By STAN MADDUX
7:44 PM EST, February 29, 2012
During her campaign, LaPorte Mayor Blair Milo shook hands with a man who would later wind up facing criminal charges for allegedly violating court orders to leave her alone.
Jeff Galey, 38, was arraigned Wednesday in LaPorte Circuit Court on two counts of Class A misdemeanor invasion of privacy. Specifically, it's alleged that Galey violated two protective orders issued by the court in January at the request of Milo, 29, who felt unsafe because of his behavior.
According to court documents, Milo first contacted LaPorte police on Jan. 6 after Galey showed up at her home uninvited and began knocking on her door.
Milo did not answer and, eventually, Galey left.
She told LaPorte Police Chief Adam Klimczak she first met Galey during her 2011 mayoral campaign and there were other prior incidents where Galey made her feel uncomfortable.
At first, Milo said there were politically related e-mail exchanges during the campaign with Galey.
Milo told investigators she stopped responding to his e-mails, though, when his messages started becoming strange.
Without any further e-mail exchanges, Galey attended a ceremony Jan. 1 offering congratulations to Milo and other newly elected officials being sworn into office, according to court documents.
She said Galey also began showing up at city council and other meetings and waiting for her after those sessions for long durations.
On Jan. 4, Milo said he attended a Board of Public Works meeting and made “odd comments” during the public comment period and, again, waited for her afterward.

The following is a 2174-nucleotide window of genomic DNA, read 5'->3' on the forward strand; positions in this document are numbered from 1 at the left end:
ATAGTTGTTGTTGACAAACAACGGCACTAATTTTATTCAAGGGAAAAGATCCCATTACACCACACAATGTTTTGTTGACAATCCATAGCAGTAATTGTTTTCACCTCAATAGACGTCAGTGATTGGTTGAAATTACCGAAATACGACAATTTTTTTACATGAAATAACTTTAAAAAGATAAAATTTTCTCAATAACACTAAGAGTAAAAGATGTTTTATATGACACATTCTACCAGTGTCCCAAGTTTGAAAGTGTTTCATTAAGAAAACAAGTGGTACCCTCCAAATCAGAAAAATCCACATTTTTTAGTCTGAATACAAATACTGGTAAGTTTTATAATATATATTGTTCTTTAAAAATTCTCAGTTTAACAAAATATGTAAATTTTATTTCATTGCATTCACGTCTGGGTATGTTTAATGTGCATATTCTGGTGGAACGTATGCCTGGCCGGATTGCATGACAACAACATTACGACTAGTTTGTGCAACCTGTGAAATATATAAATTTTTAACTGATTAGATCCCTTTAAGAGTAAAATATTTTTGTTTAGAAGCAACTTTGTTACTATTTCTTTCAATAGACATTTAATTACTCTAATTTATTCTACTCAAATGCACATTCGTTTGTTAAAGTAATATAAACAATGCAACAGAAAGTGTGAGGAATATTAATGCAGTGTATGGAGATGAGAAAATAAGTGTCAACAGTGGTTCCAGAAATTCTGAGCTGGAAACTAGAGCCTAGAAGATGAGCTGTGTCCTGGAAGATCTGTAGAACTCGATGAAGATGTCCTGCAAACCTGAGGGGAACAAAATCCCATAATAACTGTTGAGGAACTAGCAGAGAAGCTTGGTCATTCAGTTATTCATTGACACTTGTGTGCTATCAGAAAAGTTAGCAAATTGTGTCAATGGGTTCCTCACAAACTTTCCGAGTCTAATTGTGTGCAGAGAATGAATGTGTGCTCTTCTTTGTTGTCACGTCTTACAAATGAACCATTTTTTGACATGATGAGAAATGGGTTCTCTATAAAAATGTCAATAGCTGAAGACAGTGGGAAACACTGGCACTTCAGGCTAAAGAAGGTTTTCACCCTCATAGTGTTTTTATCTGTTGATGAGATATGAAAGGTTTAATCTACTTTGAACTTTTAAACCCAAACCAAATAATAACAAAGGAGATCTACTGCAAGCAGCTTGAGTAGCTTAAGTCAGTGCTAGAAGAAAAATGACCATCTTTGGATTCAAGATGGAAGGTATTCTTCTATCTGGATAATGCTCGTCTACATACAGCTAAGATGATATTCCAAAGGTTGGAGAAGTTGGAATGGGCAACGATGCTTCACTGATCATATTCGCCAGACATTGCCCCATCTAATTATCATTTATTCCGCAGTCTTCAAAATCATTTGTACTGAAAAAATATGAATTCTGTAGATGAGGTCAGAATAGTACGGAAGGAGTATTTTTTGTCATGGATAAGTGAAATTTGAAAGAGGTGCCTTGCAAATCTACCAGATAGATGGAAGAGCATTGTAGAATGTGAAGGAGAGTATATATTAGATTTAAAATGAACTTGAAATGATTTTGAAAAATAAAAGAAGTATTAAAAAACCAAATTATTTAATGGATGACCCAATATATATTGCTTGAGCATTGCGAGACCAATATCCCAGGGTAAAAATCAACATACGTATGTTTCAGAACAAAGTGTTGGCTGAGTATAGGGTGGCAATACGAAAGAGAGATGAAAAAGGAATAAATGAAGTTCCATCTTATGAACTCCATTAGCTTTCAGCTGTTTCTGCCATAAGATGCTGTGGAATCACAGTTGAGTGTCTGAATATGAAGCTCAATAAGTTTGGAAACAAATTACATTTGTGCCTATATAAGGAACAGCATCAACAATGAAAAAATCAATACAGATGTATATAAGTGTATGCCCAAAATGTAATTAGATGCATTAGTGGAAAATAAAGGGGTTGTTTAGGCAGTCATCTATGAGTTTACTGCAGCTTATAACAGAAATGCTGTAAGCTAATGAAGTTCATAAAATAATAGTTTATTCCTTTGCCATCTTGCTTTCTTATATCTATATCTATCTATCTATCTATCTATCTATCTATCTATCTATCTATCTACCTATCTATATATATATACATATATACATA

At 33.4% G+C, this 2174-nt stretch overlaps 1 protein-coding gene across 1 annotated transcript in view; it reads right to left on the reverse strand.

According to police, it's also alleged that Galey left roses for Milo inside the screen door of her home after he was issued a no trespassing warning.
The investigation revealed Galey is possibly bipolar and was not taking his medication. On Jan. 10, police said he checked himself into IU Health LaPorte Hospital where he was admitted into the psychiatric ward.
Galey was covered from head to toe in talcum powder and told police he was afraid that he was going to hurt himself or someone else if he didn't get help.
He also described himself as possibly having paranoid schizophrenia, according to court documents.
One of the alleged protective order violations occurred on Feb. 2 when Galey posted a remark on Milo's Facebook page.
She revealed work had begun on developing a strategic plan for the city and Galey replied he “would love to see the plan,” according to court documents.
Eight days later, police said the second violation happened when Galey tried to get a city employee to express to Milo that he was interested in a city position.
The protective orders prohibit Galey from having any direct or indirect contact with Milo, according to court documents.
During his arraignment, Galey asked to be released from jail on his own recognizance, saying he doesn't have money to post bond.
“I've never been arrested my entire life,” he said.
Galey said he also wanted out because he's been having difficulty reaching parents and friends by telephone from the jail about any assistance they might be able to offer him.
Judge Tom Alevizos rejected his request.
Alevizos set bond for Galey at $500 cash, which is the standard amount for a Class A misdemeanor offense.
Galey is also contesting the issuance of the protective orders and has a hearing set for March 6 to argue why the orders should be lifted.
If Galey is still in jail, Alevizos said he would issue an order for Galey to be transported to the courtroom for that hearing.
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